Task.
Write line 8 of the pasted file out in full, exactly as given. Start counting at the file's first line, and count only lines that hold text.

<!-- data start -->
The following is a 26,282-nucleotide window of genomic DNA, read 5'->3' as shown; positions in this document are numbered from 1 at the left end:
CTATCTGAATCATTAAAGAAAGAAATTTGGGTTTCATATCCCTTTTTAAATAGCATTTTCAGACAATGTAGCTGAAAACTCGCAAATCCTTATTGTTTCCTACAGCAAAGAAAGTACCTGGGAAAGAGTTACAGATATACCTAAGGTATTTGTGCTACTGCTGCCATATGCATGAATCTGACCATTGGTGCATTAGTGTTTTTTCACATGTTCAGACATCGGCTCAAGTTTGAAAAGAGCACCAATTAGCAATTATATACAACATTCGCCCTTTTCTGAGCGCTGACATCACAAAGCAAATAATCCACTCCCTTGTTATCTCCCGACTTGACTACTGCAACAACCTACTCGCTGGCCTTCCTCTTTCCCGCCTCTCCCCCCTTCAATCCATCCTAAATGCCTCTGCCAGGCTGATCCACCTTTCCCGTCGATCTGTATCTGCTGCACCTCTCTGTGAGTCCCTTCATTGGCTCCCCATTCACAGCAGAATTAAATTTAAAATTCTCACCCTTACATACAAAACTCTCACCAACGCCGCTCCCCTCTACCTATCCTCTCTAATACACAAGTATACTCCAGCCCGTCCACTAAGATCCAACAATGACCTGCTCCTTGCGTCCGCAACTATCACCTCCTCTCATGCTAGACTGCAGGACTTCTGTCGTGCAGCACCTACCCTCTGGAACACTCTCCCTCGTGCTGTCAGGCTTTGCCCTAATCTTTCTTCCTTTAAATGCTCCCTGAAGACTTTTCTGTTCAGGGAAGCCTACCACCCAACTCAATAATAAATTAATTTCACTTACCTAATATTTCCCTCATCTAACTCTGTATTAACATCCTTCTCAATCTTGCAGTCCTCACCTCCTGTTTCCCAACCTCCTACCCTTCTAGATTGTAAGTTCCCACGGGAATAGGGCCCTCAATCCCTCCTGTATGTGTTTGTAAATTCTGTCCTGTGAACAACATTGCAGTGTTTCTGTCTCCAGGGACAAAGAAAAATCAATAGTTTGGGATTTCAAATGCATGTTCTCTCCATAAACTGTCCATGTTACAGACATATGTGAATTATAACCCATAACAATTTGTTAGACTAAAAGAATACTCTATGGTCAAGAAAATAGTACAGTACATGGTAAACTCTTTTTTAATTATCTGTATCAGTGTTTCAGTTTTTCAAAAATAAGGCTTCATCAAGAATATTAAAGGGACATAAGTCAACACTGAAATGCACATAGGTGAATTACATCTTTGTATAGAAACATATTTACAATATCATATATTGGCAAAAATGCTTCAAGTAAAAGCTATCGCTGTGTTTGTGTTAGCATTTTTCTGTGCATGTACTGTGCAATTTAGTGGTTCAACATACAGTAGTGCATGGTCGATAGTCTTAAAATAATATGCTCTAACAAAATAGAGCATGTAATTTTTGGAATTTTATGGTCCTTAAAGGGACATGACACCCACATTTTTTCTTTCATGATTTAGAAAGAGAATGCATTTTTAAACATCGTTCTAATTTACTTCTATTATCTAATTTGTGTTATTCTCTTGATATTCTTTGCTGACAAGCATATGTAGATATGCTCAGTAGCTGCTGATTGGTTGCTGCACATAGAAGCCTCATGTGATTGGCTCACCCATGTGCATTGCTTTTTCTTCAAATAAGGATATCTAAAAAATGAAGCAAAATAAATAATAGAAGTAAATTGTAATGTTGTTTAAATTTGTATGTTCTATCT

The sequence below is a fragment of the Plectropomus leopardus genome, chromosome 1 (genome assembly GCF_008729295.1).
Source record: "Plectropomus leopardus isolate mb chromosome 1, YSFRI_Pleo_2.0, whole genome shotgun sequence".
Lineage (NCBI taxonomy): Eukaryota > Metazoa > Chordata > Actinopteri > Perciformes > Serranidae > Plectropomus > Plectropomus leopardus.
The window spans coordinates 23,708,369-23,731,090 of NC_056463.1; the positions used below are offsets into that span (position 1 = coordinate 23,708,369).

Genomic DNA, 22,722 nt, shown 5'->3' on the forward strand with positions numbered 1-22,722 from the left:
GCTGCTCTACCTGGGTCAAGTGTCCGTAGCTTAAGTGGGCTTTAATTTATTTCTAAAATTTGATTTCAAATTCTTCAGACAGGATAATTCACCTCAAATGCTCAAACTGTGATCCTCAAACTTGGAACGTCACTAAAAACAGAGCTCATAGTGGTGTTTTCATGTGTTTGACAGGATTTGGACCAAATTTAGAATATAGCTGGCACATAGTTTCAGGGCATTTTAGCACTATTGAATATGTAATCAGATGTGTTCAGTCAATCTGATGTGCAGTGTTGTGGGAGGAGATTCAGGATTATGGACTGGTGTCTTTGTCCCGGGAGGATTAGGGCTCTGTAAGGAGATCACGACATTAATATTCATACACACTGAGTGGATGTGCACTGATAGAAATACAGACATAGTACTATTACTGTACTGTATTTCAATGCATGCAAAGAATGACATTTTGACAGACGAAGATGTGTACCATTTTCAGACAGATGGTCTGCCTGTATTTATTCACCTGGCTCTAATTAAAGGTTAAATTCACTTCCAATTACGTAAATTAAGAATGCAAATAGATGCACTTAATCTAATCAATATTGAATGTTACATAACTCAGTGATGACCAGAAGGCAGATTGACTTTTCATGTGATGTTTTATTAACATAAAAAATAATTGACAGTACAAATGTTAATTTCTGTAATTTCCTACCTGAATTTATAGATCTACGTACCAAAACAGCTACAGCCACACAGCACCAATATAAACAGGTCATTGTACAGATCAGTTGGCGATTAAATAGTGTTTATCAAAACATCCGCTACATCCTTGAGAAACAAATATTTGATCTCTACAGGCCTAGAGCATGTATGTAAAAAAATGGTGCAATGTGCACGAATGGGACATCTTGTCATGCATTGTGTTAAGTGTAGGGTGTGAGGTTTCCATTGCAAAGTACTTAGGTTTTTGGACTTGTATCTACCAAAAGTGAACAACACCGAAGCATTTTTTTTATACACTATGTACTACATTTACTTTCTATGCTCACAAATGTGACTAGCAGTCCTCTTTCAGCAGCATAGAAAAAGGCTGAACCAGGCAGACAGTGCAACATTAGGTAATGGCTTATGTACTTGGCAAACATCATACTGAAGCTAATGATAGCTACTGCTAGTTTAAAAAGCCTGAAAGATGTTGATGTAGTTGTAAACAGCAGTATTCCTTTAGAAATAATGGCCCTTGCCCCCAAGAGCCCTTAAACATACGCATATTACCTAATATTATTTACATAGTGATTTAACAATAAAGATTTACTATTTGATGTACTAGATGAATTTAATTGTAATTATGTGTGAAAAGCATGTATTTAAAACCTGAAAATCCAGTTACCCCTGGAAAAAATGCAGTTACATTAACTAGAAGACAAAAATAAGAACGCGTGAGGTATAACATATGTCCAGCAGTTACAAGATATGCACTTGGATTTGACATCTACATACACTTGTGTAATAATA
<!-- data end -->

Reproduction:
GCTGCTCTACCTGGGTCAAGTGTCCGTAGCTTAAGTGGGCTTTAATTTATTTCTAAAATTTGATTTCAAATTCTTCAGACAGGATAATTCACCTCAAATGCTCAAACTGTGATCCTCAAACTTGGAACGTCACTAAAAACAGAGCTCATAGTGGTGTTTTCATGTGTTTGACAGGATTTGGACCAAATTTAGAATATAGCTGGCACATAGTTTCAGGGCATTTTAGCACTATTGAATATGTAATCAGATGTGTTCAGTCAATCTGATGTGCAGTGTTGTGGGAGGAGATTCAGGATTATGGACTGGTGTCTTTGTCCCGGGAGGATTAGGGCTCTGTAAGGAGATCACGACATTAATATTCATACACACTGAGTGGATGTGCACTGATAGAAATACAGACATAGTACTATTACTGTACTGTATTTCAATGCATGCAAAGAATGACATTTTGACAGACGAAGATGTGTACCATTTTCAGACAGATGGTCTGCCTGTATTTATTCACCTGGCTCTAATTAAAGGTTAAATTCACTTCCAATTACGTAAATTAAGAATGCAAATAGATGCACTTAATCTAATCAATATTGAATGTTACATAACTCAGTGATGACCAGAAGGCAGATTGACTTTTCATGTGATGTTTTATTAACATAAAAAATAATTGACAGTACAAATGTTAATTTCTGTAATTTCCTACCTGAATTTATAGATCTACGTACCAAAACAGCTACAGCCACACAGCACCAATATAAACAGGTCATTGTACAGATCAGTTGGCGATTAAATAGTGTTTATCAAAACATCCGCTACATCCTTGAGAAACAAATATTTGATCTCTACAGGCCTAGAGCATGTATGTAAAAAAATGGTGCAATGTGCACGAATGGGACATCTTGTCATGCATTGTGTTAAGTGTAGGGTGTGAGGTTTCCATTGCAAAGTACTTAGGTTTTTGGACTTGTATCTACCAAAAGTGAACAACACCGAAGCATTTTTTTTATACACTATGTACTACATTTACTTTCTATGCTCACAAATGTGACTAGCAGTCCTCTTTCAGCAGCATAGAAAAAGGCTGAACCAGGCAGACAGTGCAACATTAGGTAATGGCTTATGTACTTGGCAAACATCATACTGAAGCTAATGATAGCTACTGCTAGTTTAAAAAGCCTGAAAGATGTTGATGTAGTTGTAAACAGCAGTATTCCTTTAGAAATAATGGCCCTTGCCCCCAAGAGCCCTTAAACATACGCATATTACCTAATATTATTTACATAGTGATTTAACAATAAAGATTTACTATTTGATGTACTAGATGAATTTAATTGTAATTATGTGTGAAAAGCATGTATTTAAAACCTGAAAATCCAGTTACCCCTGGAAAAAATGCAGTTACATTAACTAGAAGACAAAAATAAGAACGCGTGAGGTATAACATATGTCCAGCAGTTACAAGATATGCACTTGGATTTGACATCTACATACACTTGTGTAATAATA